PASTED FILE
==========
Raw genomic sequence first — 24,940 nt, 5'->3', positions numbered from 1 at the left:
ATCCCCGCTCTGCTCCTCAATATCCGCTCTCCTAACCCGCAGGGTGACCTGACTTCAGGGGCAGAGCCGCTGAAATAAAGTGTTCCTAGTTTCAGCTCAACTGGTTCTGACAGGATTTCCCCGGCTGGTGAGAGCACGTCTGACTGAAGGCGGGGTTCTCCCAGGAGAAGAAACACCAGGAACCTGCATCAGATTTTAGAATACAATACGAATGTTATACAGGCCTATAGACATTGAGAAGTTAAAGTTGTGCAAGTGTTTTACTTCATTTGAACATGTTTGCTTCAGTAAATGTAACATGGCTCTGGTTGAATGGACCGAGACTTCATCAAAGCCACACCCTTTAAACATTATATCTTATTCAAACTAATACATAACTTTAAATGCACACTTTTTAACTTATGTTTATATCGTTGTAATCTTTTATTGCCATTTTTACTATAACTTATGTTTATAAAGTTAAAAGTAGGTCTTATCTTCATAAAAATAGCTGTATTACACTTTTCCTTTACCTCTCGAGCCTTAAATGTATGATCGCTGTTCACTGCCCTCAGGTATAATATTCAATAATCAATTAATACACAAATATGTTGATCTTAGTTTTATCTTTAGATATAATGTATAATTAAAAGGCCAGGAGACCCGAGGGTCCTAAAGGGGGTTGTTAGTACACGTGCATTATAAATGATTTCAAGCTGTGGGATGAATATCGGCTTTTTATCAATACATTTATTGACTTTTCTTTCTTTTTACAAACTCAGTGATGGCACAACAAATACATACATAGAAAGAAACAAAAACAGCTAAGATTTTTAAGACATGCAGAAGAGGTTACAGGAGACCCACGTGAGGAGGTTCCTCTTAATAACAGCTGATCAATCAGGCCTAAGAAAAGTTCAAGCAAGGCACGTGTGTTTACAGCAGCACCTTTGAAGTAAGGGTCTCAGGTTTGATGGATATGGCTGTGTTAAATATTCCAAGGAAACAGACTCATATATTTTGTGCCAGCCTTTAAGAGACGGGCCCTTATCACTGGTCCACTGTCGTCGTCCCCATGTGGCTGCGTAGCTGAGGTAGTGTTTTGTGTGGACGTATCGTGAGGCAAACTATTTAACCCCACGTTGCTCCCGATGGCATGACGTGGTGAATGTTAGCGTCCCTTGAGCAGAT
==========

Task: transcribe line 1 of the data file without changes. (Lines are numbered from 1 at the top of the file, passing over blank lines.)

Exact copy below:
Raw genomic sequence first — 24,940 nt, 5'->3', positions numbered from 1 at the left: